'The Rest of Us' Is a Compelling Examination of Unlikely Friendships Directed by Aisling Chin-Yee
Starring Heather Graham, Jodi Balfour, Sophie Nélisse, Abigail Pniowsky
Published Jun 15, 2020How are you supposed to feel when mourning the death of a lousy person? That's the complex emotional situation that The Rest of Us explores, as Cami (Heather Graham) learns that her ex-husband Craig has suddenly passed away.
Craig was an adulterer who kept his financial struggles a secret, meaning that his new wife Rachel (Jodi Balfour) and young daughter Tallulah (Abigail Pniowsky) suddenly find themselves evicted and without any assets. They resort to sleeping in their car until Cami invites them to crash at her house — a decision that doesn't go over particularly well with her teenage daughter Aster (Sophie Nélisse).
All of the women are going through their own private struggles: Cami is a children's book illustrator who is way behind on a deadline; Aster is dropping out of college and dating a guy on the sly; Rachel is overwhelmed by the mess Craig left behind; and Tallulah is having trouble wrapping her head around the idea that her dad is gone forever.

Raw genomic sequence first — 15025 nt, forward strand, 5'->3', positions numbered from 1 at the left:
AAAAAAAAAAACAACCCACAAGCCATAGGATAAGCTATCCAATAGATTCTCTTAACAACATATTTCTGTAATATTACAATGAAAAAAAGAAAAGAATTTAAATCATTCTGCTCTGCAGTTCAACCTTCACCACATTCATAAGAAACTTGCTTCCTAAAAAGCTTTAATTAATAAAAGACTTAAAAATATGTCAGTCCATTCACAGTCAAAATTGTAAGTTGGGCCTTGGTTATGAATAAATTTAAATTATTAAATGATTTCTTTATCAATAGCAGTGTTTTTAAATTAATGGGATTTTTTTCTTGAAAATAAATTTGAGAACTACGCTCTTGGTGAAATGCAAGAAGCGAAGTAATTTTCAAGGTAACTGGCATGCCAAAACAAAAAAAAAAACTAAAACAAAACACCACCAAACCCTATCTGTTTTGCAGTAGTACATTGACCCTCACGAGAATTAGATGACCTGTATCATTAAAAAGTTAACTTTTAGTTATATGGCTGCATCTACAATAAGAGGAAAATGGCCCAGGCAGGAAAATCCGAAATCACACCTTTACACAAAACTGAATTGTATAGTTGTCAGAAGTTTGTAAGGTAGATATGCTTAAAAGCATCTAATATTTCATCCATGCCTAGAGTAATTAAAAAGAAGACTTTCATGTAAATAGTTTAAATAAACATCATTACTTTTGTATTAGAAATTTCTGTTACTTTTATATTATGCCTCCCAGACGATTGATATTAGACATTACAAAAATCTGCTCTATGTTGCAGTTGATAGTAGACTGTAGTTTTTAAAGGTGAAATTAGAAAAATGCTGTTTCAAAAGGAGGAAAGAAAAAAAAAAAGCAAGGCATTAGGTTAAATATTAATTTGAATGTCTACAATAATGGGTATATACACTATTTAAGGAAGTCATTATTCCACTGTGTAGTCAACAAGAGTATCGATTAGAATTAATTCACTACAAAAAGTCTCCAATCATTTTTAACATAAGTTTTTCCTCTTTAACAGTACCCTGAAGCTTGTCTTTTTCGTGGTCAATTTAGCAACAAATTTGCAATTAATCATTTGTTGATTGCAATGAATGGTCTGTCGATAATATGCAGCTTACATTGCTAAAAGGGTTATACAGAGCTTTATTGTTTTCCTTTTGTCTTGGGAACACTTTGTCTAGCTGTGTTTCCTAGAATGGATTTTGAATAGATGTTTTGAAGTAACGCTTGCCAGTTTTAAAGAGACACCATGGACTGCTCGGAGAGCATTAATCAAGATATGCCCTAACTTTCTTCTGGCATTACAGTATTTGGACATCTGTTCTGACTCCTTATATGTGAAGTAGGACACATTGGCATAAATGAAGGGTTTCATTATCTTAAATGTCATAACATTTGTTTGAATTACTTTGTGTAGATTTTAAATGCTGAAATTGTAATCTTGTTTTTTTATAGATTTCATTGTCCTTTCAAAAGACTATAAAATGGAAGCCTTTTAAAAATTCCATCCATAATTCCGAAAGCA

The film is decidedly modest in scope. There are only a small handful of characters, most of the scenes take place at home or in a car, and the whole thing is over in just 80 minutes. Scenes often flash back and forth between the different women, with plot development occurring in quick cuts rather than overwrought exposition. Director Aisling Chin-Yee demands the audiences full attention to fully grasp the characters' emotional struggles, and fill in some of the pieces that happen off-screen.
There's lots of tension, but it's compelling to watch the women bond under these strange circumstances. It's particularly interesting to see how each woman bonds with the other's daughter — leading to some jealousy, but also a new appreciation for one another.
The Rest of Us might have benefited from a slightly longer runtime; there are some major revelations towards the ends, so it feels a bit like it ends just as it's getting going. But as a small-scale examination of a unique form of grief, it packs a lot of emotional complexity into a small package.